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While asking this question won’t change your life, it can help pause your inner critic and create space for possibility, says therapist Susan Henkels.

Susan Henkels has worked as a psychotherapist for more than 45 years. That means she’s spent decades smiling and nodding, decades handing over tissues at the appropriate moment — and decades hearing people tell her all the things about themselves that need to be fixed.

One day, as she was listening to a patient take her through the “whole list of what was wrong with her,” says Henkels, “I thought in the middle of this litany, ‘What? There’s actually nothing wrong with her.’”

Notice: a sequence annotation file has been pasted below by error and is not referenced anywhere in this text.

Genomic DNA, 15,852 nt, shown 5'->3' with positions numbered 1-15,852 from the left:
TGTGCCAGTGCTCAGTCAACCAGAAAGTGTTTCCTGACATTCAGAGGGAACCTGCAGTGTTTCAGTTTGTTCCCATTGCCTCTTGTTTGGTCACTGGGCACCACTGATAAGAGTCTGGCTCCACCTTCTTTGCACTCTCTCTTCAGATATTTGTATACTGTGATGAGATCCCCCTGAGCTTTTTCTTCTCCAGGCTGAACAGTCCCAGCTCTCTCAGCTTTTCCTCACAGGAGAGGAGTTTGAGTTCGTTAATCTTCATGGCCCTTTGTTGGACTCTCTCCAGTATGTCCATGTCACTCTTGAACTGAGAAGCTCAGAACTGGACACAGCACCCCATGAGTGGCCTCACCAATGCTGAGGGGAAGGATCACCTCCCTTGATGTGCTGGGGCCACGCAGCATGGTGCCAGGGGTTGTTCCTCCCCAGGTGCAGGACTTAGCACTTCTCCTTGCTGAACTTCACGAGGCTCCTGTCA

From that moment, she realized there is a surprising power to be found in prompting people to ask themselves, “What if there’s nothing wrong with me?”

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Here’s a question to consider: What if there’s nothing wrong with you?

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